Self-compassion gives us the ability to treat ourselves with affection rather than constantly judging ourselves. This is the first element of self-compassion. Imagine that a very close friend is beating themselves up about a situation and blaming themselves. How would you treat them? You could probably look at the situation much more objectively, reminding your friend of their strengths and good sides. However, when it comes to ourselves, it is not that easy to switch to this attitude. Self-compassion makes these transitions easier. As we practice self-compassion, we begin to accept and understand feelings such as pain, failure and inadequacy, instead of getting angry at ourselves and ignoring them. Imagine someone you feel very safe with, such as a family member or your partner. Wouldn’t it be easier to show that person your vulnerable side and share your burden with them? Because when we feel embraced and safe expressing ourselves, we are better able to accept ourselves as we are. Every person has their curves and edges, ins and outs–like the pieces of a puzzle. When we see these as they are, we begin to feel like a part of the whole as well. Instead of feeling disappointed, we can accept and let go. We need to remind ourselves that we are experiencing normal, human feelings. Focussing too much on our individual experiences makes it hard to accept things, as we see problems that need to be “corrected”, deficiencies that are needed to be “filled”, and we see our suffering as separate from that of others. This is the second element of self-compassion: choosing to see the common ground experienced by all humans rather than isolating yourself and your emotions. When we depend on other people or situations to feel compassion and feel like we are in a safe space, a part of us remains unseen and misunderstood. You are the only person who can take care of you for the rest of your life. That’s why making space for self-compassion helps everyone.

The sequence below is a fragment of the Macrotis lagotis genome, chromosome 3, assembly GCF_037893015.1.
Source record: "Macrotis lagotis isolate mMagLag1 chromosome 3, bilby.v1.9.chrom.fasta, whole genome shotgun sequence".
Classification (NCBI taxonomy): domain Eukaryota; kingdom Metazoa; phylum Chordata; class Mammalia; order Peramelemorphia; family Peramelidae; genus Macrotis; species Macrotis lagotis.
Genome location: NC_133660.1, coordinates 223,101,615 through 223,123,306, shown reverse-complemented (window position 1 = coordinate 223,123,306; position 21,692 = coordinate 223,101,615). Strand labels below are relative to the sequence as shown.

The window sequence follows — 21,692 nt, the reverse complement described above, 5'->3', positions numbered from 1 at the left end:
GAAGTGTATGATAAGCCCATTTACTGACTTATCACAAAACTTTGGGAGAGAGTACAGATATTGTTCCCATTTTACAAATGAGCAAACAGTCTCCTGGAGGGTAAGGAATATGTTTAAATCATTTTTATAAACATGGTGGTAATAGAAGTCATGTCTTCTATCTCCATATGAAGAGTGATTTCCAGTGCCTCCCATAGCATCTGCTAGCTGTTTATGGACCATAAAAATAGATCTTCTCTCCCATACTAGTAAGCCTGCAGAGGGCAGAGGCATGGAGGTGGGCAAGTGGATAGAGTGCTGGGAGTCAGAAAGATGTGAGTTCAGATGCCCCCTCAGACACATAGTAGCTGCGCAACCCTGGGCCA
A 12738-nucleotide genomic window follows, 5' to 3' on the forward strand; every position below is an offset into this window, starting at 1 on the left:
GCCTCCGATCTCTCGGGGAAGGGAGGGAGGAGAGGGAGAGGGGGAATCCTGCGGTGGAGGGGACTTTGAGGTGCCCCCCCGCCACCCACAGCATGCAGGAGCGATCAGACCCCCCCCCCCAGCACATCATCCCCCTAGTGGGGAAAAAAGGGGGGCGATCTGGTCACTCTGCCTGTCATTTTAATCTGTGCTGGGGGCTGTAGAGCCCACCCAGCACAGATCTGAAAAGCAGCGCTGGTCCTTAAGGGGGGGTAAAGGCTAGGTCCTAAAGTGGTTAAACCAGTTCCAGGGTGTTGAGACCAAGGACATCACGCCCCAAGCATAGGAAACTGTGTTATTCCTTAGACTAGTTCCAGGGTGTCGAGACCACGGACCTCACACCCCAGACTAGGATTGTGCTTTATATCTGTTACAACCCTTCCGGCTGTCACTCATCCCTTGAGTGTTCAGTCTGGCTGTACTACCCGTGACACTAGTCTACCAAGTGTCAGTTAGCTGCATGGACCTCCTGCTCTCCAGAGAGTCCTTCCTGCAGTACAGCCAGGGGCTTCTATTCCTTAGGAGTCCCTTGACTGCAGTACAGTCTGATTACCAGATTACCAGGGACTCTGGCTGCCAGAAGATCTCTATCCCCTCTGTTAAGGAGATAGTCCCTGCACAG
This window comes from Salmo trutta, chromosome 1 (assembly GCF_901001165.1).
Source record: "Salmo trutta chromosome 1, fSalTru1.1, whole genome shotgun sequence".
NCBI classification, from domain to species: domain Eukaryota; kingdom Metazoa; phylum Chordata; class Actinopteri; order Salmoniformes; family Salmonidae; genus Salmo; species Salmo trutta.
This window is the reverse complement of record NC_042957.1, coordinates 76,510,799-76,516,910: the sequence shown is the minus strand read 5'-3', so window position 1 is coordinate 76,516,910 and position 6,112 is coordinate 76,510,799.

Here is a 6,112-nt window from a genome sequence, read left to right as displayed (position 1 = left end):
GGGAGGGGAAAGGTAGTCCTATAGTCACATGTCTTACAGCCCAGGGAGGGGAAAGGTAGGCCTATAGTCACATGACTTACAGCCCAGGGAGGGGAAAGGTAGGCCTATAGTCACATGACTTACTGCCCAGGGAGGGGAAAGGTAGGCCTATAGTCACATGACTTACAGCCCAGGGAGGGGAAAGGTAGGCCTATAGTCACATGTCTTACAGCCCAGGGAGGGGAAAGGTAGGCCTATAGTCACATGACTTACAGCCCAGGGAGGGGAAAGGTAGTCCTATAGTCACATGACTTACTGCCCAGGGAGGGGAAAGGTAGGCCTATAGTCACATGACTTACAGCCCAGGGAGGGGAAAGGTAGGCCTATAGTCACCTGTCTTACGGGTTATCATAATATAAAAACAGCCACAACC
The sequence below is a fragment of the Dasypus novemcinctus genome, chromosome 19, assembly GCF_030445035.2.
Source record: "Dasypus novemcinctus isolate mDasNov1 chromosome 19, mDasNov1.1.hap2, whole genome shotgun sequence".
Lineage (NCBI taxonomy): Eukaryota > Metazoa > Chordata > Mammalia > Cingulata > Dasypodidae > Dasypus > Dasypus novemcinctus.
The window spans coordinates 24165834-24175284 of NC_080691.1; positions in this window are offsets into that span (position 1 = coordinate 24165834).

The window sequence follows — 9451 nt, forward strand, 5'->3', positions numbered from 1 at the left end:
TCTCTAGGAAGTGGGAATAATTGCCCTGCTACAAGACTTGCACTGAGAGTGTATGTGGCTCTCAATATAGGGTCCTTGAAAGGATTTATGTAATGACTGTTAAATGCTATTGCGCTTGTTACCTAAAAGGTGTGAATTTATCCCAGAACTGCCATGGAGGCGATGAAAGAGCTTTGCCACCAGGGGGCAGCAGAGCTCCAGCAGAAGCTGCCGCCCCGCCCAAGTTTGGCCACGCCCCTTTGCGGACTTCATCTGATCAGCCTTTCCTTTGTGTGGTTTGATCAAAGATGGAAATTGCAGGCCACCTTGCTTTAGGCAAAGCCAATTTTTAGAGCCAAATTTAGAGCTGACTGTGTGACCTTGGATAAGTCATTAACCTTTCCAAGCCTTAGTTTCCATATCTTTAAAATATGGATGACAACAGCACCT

But self-compassion does not mean simply accepting every state and situation. Self-compassion is not about turning everything negative into a positive. Of course, it is natural to see the negatives, mistakes or deficiencies in ourselves or in situations. We can always choose to change or correct them, but when our distorted judgments get mixed into the situation, we lose the power within us to transform. Self-compassion helps us to use this power and capacity, neither too much nor too little, just as much as is needed. It helps us look at ourselves in a gentler way. And this brings us to the last element of self-compassion: looking at each state with awareness and authenticity.
Try to catch yourself when you criticise yourself, even if it is for very minor things. When you notice these, can you make space for all the needs and situations you feel and experience?